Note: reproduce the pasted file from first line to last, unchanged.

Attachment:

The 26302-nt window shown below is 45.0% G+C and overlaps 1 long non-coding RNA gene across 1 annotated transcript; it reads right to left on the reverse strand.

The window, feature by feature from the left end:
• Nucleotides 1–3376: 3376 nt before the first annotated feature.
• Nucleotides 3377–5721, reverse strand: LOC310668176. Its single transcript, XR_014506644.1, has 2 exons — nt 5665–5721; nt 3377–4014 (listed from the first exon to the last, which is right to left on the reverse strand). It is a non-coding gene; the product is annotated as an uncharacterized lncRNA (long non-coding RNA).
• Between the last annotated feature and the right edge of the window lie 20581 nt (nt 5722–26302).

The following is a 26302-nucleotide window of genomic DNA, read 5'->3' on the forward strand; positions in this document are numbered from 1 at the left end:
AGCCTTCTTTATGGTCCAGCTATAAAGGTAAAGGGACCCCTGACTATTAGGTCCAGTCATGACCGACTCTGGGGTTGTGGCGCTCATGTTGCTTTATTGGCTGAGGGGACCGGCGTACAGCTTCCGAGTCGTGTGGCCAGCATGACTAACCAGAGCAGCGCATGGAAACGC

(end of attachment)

The 26302-nt window shown below is 45.0% G+C and overlaps 1 long non-coding RNA gene across 1 annotated transcript; it reads right to left on the reverse strand.

The window, feature by feature from the left end:
• Nucleotides 1–3376: 3376 nt before the first annotated feature.
• Nucleotides 3377–5721, reverse strand: LOC310668176. Its single transcript, XR_014506644.1, has 2 exons — nt 5665–5721; nt 3377–4014 (listed from the first exon to the last, which is right to left on the reverse strand). It is a non-coding gene; the product is annotated as an uncharacterized lncRNA (long non-coding RNA).
• Between the last annotated feature and the right edge of the window lie 20581 nt (nt 5722–26302).

The following is a 26302-nucleotide window of genomic DNA, read 5'->3' on the forward strand; positions in this document are numbered from 1 at the left end:
AGCCTTCTTTATGGTCCAGCTATAAAGGTAAAGGGACCCCTGACTATTAGGTCCAGTCATGACCGACTCTGGGGTTGTGGCGCTCATGTTGCTTTATTGGCTGAGGGGACCGGCGTACAGCTTCCGAGTCGTGTGGCCAGCATGACTAACCAGAGCAGCGCATGGAAACGC